When I was growing up, my dad was learning to meditate. He had meditation teachers that would come to our house, and for a joke, my little brother would stand outside the door and repeat mantras like “alpha, beta” in a zombie-like voice. We all thought it was hilarious, but looking back, I now realise that this was probably the only outlet my dad had from his role as a father of five and a doctor. In spite of my little brother’s jokes, my dad still meditates everyday and says that it is one of his top stress management tools.
A review study by Johns Hopkins University last week reported that meditation appears to provide some limited relief from anxiety and depression symptoms (Journal of the American Medical Association, January 2014). According to the study, “meditation is a form of Buddhist self-awareness designed to focus attention -not judgement- to the moment at hand. Meditation is an active training of the mind to increase awareness, and different meditation programs approach this in different ways.”
The study reported that:
– Mindfulness meditation programs could help reduce anxiety, depression, and pain in some clinical populations, but the patients who received these benefits did not typically have full-blown anxiety or depression; and
– Little or no evidence could be found of meditation’s impact on positive mood, attention, substance use, eating habits, sleep and weight.
I have a theory as to why the effects of meditation were found to be limited in many participants. We have known for a long time that we all benefit from any form of connection with our inner world. Meditation is a perfect tool for entering our inner world. It is like the doorway that we can use to enter our inner world whenever we want. Teachers of meditation or guided meditations merely point us in the direction of our inner world and we must walk the path to arrive there.
During and after meditation, most people experience feelings of relaxation induced by a combination of music, darkness and breathing. But this is where the benefits end for most people. If you don’t want to enter your inner world because you are afraid of what meets you there, you won’t go beyond the feelings of relaxation. Meditation teachers can point the way to your inner world, but if you don’t feel comfortable entering it, then meditation won’t work for you.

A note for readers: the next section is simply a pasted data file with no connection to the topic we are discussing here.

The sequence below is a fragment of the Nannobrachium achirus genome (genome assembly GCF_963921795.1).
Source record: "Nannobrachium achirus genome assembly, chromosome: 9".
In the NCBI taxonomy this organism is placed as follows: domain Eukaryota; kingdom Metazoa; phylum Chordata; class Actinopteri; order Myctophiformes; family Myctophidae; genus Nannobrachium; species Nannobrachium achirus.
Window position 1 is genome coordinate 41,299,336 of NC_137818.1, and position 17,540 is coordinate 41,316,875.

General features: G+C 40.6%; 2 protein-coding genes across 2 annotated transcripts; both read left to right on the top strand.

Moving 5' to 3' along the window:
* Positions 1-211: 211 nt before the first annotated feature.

I believe that meditation is a stage of consciousness. I think that we need to get to the point where we feel safe enough to navigate our inner world. We need to first be okay with vulnerability and with facing our light and shadows. Until then, the benefits of meditation will be limited.
Also, many people use meditation as a 20 minute escape from the world and from stress, but this strategy may be missing the point. Meditation, or mindfulness, can actually be a way of existing in the world. Rather than just meditating for a small portion of the day, I advocate being in the present moment for every moment of the day. If you are in the shower, be in the shower. Focus all of your attention on the water falling over your body and breathe. If you are in traffic, be fully in the car or bus. Focus all of your attention on the sensations you have in every moment. This brings a new quality of mindful attention to your life. It also makes a distinction between the thinker in your outer world and the observer of your inner world.
To make meditation work for you:
1. Do some form of awareness training to adapt to your inner world;
2. Adopt a meditation practice that you can utilise throughout the day to bring you more fully into the present moment.
It is my view that alongside the appropriate medical treatment, these steps will bring relief from any issues relating to mood, attention, substance use, eating habits, sleep and weight.